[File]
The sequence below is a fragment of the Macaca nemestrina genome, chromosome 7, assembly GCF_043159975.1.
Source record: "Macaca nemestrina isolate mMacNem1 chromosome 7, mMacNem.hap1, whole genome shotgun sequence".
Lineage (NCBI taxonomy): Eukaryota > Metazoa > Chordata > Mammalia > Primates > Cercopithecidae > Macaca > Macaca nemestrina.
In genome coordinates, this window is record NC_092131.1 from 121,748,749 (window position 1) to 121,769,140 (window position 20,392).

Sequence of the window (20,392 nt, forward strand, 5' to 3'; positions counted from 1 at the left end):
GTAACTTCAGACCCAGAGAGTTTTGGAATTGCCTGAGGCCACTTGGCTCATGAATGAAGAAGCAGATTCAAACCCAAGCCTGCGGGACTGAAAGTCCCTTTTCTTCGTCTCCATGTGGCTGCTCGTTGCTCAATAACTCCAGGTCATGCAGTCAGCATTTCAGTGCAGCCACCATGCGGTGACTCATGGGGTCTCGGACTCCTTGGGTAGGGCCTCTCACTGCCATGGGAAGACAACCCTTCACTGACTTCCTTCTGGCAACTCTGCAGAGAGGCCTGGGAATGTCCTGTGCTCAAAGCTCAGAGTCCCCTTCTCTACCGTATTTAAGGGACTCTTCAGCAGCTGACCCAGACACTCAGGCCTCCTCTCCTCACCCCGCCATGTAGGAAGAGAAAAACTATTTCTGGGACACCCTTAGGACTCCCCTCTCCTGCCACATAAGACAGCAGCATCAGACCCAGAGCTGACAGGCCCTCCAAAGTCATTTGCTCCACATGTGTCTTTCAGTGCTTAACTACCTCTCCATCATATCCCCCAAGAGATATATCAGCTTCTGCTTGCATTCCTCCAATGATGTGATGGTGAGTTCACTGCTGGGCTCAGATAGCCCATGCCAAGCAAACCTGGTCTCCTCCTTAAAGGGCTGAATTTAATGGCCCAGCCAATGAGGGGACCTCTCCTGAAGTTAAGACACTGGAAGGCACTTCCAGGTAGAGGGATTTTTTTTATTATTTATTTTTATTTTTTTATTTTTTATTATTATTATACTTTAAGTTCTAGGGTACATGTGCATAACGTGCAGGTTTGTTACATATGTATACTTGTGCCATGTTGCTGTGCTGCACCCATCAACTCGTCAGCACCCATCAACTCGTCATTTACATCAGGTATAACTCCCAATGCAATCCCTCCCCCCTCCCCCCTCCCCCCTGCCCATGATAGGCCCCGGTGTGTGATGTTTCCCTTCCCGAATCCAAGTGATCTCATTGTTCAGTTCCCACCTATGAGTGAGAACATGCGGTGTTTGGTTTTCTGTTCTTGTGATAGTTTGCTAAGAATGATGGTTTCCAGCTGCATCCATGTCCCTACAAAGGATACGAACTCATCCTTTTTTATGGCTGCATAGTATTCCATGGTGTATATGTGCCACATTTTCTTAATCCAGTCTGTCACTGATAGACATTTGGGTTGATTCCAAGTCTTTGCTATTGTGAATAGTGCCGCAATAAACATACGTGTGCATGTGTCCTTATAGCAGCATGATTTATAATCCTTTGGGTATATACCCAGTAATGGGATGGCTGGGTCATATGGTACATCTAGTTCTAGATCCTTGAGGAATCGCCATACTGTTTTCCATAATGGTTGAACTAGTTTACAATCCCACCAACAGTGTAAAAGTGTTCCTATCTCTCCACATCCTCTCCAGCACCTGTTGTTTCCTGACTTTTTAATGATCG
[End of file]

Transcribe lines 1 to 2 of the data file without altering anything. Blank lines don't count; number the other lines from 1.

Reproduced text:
The sequence below is a fragment of the Macaca nemestrina genome, chromosome 7, assembly GCF_043159975.1.
Source record: "Macaca nemestrina isolate mMacNem1 chromosome 7, mMacNem.hap1, whole genome shotgun sequence".